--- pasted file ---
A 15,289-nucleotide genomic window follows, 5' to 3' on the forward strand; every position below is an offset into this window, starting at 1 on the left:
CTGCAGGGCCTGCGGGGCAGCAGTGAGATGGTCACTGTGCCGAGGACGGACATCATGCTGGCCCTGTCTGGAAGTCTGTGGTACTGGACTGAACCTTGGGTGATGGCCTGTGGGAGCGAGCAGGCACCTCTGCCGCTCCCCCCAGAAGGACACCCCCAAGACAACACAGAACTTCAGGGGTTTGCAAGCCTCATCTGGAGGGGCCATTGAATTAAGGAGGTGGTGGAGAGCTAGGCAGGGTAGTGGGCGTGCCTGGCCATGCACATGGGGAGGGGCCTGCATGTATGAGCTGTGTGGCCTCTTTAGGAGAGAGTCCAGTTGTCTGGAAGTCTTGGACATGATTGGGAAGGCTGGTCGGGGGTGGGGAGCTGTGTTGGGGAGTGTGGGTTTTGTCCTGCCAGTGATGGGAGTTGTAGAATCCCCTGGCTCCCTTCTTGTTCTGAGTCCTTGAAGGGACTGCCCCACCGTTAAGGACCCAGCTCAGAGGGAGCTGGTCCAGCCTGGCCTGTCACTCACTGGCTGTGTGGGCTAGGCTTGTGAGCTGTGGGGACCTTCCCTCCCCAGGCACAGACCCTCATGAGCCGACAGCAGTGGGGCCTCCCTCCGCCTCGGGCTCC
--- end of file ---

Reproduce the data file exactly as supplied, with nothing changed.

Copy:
A 15,289-nucleotide genomic window follows, 5' to 3' on the forward strand; every position below is an offset into this window, starting at 1 on the left:
CTGCAGGGCCTGCGGGGCAGCAGTGAGATGGTCACTGTGCCGAGGACGGACATCATGCTGGCCCTGTCTGGAAGTCTGTGGTACTGGACTGAACCTTGGGTGATGGCCTGTGGGAGCGAGCAGGCACCTCTGCCGCTCCCCCCAGAAGGACACCCCCAAGACAACACAGAACTTCAGGGGTTTGCAAGCCTCATCTGGAGGGGCCATTGAATTAAGGAGGTGGTGGAGAGCTAGGCAGGGTAGTGGGCGTGCCTGGCCATGCACATGGGGAGGGGCCTGCATGTATGAGCTGTGTGGCCTCTTTAGGAGAGAGTCCAGTTGTCTGGAAGTCTTGGACATGATTGGGAAGGCTGGTCGGGGGTGGGGAGCTGTGTTGGGGAGTGTGGGTTTTGTCCTGCCAGTGATGGGAGTTGTAGAATCCCCTGGCTCCCTTCTTGTTCTGAGTCCTTGAAGGGACTGCCCCACCGTTAAGGACCCAGCTCAGAGGGAGCTGGTCCAGCCTGGCCTGTCACTCACTGGCTGTGTGGGCTAGGCTTGTGAGCTGTGGGGACCTTCCCTCCCCAGGCACAGACCCTCATGAGCCGACAGCAGTGGGGCCTCCCTCCGCCTCGGGCTCC